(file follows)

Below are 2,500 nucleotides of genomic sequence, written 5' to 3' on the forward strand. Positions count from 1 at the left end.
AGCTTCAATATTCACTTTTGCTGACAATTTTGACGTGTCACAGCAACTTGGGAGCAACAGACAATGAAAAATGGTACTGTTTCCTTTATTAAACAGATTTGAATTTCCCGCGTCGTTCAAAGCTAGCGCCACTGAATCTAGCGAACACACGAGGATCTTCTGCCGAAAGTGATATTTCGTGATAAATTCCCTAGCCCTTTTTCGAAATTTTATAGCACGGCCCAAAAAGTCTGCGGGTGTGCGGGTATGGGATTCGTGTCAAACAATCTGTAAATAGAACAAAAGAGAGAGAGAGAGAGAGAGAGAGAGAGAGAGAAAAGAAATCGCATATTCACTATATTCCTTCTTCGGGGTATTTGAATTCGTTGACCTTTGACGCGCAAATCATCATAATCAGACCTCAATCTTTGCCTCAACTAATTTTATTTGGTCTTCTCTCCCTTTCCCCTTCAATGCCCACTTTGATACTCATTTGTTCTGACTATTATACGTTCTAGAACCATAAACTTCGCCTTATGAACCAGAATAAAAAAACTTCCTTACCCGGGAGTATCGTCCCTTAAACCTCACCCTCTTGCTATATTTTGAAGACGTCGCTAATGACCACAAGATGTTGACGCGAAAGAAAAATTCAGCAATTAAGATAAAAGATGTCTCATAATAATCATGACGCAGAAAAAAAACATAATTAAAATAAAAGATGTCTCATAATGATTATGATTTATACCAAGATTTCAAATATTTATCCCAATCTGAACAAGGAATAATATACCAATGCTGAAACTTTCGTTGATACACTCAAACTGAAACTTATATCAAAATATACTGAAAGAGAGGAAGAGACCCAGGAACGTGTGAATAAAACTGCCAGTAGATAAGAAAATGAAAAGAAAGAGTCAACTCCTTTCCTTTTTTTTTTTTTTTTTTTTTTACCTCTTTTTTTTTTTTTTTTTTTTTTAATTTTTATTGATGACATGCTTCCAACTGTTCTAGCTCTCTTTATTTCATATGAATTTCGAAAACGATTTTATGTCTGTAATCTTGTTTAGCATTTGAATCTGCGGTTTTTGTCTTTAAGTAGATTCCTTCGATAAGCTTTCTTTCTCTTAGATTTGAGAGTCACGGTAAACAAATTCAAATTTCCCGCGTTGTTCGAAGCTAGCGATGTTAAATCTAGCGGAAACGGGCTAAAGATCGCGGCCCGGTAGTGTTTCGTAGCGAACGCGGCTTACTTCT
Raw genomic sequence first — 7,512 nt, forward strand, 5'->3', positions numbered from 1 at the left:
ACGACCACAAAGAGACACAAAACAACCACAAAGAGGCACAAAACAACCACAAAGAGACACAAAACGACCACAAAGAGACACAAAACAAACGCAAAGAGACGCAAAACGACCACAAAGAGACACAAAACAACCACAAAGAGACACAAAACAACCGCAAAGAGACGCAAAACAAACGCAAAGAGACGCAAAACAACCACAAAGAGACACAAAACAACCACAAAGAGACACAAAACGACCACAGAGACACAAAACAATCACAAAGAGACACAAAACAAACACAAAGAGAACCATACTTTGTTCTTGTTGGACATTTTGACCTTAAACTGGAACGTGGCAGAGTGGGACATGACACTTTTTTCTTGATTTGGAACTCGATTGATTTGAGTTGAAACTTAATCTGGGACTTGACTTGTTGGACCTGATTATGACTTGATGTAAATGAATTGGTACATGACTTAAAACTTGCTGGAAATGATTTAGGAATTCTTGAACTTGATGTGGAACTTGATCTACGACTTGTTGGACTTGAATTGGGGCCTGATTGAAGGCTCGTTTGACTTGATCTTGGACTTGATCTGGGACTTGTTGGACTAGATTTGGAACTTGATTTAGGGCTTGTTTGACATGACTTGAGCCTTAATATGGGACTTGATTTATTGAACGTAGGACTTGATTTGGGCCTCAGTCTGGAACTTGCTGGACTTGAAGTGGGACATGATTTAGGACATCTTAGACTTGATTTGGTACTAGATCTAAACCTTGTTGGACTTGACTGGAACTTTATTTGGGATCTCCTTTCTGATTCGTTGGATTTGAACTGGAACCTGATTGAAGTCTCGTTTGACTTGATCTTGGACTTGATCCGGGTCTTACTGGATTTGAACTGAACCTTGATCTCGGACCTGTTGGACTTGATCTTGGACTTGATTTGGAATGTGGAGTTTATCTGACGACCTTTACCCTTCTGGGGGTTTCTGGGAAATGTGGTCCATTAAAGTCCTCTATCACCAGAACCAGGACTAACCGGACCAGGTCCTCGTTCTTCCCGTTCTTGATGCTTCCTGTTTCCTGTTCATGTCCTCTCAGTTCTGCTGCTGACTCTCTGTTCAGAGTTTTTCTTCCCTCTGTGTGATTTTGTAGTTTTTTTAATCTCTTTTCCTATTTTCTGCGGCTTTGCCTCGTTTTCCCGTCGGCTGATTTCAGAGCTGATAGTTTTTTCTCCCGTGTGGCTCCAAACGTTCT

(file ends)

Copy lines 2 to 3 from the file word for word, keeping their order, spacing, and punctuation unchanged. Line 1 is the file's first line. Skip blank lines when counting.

AGCTTCAATATTCACTTTTGCTGACAATTTTGACGTGTCACAGCAACTTGGGAGCAACAGACAATGAAAAATGGTACTGTTTCCTTTATTAAACAGATTTGAATTTCCCGCGTCGTTCAAAGCTAGCGCCACTGAATCTAGCGAACACACGAGGATCTTCTGCCGAAAGTGATATTTCGTGATAAATTCCCTAGCCCTTTTTCGAAATTTTATAGCACGGCCCAAAAAGTCTGCGGGTGTGCGGGTATGGGATTCGTGTCAAACAATCTGTAAATAGAACAAAAGAGAGAGAGAGAGAGAGAGAGAGAGAGAGAGAAAAGAAATCGCATATTCACTATATTCCTTCTTCGGGGTATTTGAATTCGTTGACCTTTGACGCGCAAATCATCATAATCAGACCTCAATCTTTGCCTCAACTAATTTTATTTGGTCTTCTCTCCCTTTCCCCTTCAATGCCCACTTTGATACTCATTTGTTCTGACTATTATACGTTCTAGAACCATAAACTTCGCCTTATGAACCAGAATAAAAAAACTTCCTTACCCGGGAGTATCGTCCCTTAAACCTCACCCTCTTGCTATATTTTGAAGACGTCGCTAATGACCACAAGATGTTGACGCGAAAGAAAAATTCAGCAATTAAGATAAAAGATGTCTCATAATAATCATGACGCAGAAAAAAAACATAATTAAAATAAAAGATGTCTCATAATGATTATGATTTATACCAAGATTTCAAATATTTATCCCAATCTGAACAAGGAATAATATACCAATGCTGAAACTTTCGTTGATACACTCAAACTGAAACTTATATCAAAATATACTGAAAGAGAGGAAGAGACCCAGGAACGTGTGAATAAAACTGCCAGTAGATAAGAAAATGAAAAGAAAGAGTCAACTCCTTTCCTTTTTTTTTTTTTTTTTTTTTTACCTCTTTTTTTTTTTTTTTTTTTTTTAATTTTTATTGATGACATGCTTCCAACTGTTCTAGCTCTCTTTATTTCATATGAATTTCGAAAACGATTTTATGTCTGTAATCTTGTTTAGCATTTGAATCTGCGGTTTTTGTCTTTAAGTAGATTCCTTCGATAAGCTTTCTTTCTCTTAGATTTGAGAGTCACGGTAAACAAATTCAAATTTCCCGCGTTGTTCGAAGCTAGCGATGTTAAATCTAGCGGAAACGGGCTAAAGATCGCGGCCCGGTAGTGTTTCGTAGCGAACGCGGCTTACTTCT
Raw genomic sequence first — 7,512 nt, forward strand, 5'->3', positions numbered from 1 at the left: